A study of the relationship between networks of human activity and the changing form of urban and suburban centres through time
The UK’s suburbs are overlooked and poorly understood. The word ‘suburb’ betrays their perceived status as places that are subordinate to the centre. Urban policy has tended to treat them simply as extensions of towns and cities and as places where nothing changes, rather than as separate entities we can learn from, with their own particular characteristics.
The Adaptable Suburbs ran for a period of four years till spring 2014. It set out to explore the influence of social interactions and spatial movement on the economic vitality and adaptability of London’s outer suburban town centres by studying its spatial evolution, built form change and shifts in land use patterns since the 19th century in order to draw conclusions on the factors involved in how high streets adapt and change over time.
The core objective of the project was to develop an understanding of the workings of small scale, 'below the radar' economic and social sub-urban activities – such as small groups of offices, workshops or shops at the edge of the town centre. These activities play a vital role in the economic, social and environmental sustainability of urban areas but since research and policy intervention focus on regional centres and large projects, there is a lack of knowledge about these activities, and therefore a lack of policy attention to them. We have found evidence in our previous work on suburban town centres that these elements operate at multiple scales – for example, that local centres emerge through time as an outcome of both local travel to work patterns and long distance movements. In particular, these activities are not sufficiently understood in the context of local planning and economic decisions. By integrating theories and methods from architecture, anthropology, history and geography, we have created the tools to handle large data sets on street-level activity within and around town centres and have gained extensive knowledge and understanding to interpret the spatially related social/economic data in order to address key questions about the future of the UK urban environment.
Due to our collective expertise, we were able to test a novel proposition about how centres of socio-economic activity emerge through time. In order to do this we developed unique methods for cartographic redrawing of historic street networks and building footprints for the spatial description and analysis of morphological change over time using space syntax and urban form analysis. We captured historic business directory data for three periods from 1890 to 1960 and carried out a survey of current land uses across four outer London cases: High Barnet, Loughton, South Norwood and Surbiton to create a spatial database of land uses. The project developed a GIS-based algorithm to capture in a single analytic framework all these spatially-related data. This has allowed for a deep understanding of the nature of the high street as it has changed over the past 130 years and we have published the results in a variety of outlets, whilst analysis is planned to continue well beyond the life of the project.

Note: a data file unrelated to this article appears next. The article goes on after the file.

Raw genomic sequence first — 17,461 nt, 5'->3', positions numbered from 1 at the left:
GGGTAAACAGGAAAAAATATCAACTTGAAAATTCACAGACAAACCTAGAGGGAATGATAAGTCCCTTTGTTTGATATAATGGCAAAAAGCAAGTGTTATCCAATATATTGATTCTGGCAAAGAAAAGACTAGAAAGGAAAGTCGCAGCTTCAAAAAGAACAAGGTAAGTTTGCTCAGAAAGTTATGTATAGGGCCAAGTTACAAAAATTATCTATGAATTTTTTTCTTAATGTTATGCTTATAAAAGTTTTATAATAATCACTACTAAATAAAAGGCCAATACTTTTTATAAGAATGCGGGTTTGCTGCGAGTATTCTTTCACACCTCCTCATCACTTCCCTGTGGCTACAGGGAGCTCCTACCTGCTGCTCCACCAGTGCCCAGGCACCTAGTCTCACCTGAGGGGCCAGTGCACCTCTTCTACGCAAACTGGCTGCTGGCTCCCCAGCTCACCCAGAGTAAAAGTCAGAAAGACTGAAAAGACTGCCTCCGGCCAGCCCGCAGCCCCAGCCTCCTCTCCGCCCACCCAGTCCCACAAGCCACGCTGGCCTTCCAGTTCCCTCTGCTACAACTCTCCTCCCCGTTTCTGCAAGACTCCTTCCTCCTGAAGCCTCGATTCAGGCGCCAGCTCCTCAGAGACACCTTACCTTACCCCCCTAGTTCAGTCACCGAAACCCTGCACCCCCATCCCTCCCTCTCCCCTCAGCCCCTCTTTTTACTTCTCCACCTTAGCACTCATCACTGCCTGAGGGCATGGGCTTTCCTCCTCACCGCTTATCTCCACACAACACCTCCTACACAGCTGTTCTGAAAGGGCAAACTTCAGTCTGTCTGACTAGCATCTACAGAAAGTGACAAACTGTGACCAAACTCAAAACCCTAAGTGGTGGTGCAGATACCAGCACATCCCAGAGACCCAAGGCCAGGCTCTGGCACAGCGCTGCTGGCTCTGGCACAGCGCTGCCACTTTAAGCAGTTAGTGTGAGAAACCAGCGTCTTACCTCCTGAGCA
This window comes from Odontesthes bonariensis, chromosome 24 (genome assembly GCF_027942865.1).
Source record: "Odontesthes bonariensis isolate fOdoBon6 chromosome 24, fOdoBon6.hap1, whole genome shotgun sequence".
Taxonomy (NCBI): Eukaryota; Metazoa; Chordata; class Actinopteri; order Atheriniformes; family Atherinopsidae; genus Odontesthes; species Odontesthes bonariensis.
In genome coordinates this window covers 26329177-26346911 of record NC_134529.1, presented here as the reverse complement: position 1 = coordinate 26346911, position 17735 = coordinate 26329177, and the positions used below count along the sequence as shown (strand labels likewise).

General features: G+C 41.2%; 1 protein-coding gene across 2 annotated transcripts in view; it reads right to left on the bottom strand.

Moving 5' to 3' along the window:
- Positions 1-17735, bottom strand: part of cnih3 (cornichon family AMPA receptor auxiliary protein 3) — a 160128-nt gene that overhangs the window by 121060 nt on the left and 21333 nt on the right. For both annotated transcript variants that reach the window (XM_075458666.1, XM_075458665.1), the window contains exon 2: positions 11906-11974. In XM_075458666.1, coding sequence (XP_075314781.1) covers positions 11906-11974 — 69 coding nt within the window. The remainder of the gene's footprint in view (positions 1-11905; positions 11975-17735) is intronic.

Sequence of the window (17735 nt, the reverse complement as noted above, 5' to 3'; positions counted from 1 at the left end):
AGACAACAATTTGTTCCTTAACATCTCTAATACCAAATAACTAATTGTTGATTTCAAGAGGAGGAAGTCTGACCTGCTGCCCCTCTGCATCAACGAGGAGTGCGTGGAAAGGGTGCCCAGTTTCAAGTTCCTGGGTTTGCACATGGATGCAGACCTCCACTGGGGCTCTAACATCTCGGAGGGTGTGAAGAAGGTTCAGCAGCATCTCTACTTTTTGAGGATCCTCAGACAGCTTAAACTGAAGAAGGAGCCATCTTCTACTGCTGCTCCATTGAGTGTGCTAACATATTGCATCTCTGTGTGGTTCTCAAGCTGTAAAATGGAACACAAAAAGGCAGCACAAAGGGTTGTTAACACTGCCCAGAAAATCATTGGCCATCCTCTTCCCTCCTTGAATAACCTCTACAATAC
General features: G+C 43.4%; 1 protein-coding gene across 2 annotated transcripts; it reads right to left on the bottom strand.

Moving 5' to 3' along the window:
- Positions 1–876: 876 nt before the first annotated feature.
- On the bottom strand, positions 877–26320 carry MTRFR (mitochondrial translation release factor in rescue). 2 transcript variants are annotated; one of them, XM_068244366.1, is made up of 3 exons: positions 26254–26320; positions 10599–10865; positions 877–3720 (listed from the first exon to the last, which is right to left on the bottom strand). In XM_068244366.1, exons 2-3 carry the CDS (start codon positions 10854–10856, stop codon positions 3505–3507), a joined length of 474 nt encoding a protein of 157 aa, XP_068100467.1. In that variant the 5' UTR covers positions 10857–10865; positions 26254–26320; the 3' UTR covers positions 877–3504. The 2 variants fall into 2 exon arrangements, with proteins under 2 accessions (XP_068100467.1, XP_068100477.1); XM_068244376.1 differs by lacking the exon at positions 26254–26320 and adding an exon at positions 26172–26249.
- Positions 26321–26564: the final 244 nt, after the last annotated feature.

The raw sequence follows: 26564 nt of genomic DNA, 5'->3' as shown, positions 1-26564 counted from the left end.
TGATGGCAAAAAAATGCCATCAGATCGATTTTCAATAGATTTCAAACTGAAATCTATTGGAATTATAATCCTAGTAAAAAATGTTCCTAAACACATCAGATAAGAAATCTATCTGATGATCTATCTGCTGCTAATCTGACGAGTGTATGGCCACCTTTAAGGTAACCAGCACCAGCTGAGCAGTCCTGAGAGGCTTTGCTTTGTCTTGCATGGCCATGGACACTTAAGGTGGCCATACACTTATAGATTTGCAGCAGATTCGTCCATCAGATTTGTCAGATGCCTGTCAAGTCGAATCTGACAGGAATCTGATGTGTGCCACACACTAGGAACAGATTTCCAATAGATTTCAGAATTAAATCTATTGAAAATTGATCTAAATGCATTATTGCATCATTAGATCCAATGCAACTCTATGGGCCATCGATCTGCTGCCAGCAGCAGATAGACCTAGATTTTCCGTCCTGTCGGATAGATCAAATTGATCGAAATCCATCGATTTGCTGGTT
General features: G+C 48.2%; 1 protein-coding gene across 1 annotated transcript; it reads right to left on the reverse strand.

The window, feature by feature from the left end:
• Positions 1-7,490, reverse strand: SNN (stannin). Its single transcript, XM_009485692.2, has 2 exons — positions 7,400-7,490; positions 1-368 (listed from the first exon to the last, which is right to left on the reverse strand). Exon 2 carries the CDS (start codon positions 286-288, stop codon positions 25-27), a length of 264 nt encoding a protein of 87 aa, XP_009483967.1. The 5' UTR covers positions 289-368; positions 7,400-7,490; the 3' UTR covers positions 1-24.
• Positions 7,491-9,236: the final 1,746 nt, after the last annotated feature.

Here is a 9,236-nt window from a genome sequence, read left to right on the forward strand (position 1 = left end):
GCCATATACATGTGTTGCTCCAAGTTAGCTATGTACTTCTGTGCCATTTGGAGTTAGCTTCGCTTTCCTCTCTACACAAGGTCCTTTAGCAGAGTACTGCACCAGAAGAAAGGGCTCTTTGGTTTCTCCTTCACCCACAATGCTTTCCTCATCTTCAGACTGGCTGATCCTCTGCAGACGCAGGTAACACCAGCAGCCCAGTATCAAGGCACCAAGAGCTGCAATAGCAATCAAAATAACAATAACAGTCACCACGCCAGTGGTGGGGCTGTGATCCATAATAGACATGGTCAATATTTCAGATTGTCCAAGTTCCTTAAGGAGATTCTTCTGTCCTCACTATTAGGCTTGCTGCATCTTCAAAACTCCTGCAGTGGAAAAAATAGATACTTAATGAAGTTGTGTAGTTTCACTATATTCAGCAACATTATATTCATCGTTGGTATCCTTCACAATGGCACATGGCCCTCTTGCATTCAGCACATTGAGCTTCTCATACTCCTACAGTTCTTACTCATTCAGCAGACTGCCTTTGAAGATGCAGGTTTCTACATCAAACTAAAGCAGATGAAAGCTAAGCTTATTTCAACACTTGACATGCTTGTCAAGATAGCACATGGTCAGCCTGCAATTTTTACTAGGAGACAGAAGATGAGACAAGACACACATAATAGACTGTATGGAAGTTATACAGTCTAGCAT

We found that settlement at the urban fringe encompasses patterns of settlement, economic patterns and housing stock that whilst being characteristically suburban according to conventional measures of density or distribution of land uses, nevertheless illustrate the fundamental linked nature of the city’s larger and smaller centres into a single system. London’s suburbs, though thought to be places where people live to simply commute into the city, are entities in their own right. Whilst at the start of their emergence as suburban settlements in the 19th century, these communities were largely self-sustaining, today they constitute embedded entities within the wider urban network.
The analysis demonstrated the importance of adaptability: of the street network, of the buildings and of the land uses within them. A butcher’s shop may have been in that location for over 100 years, though the name or ownership may have changed; thus, proving a continued need for this keystone establishment in the community. Alternatively, depending on the building size and shape, businesses can easily move in or out, contributing to the shifting diversity of non-domestic activity in the area as it responds to social and economic change. The analysis also highlighted how certain pathways in the street network lends themselves to particular classes of activity – a form of path dependence that evidently relates to how accessible they are to local residents.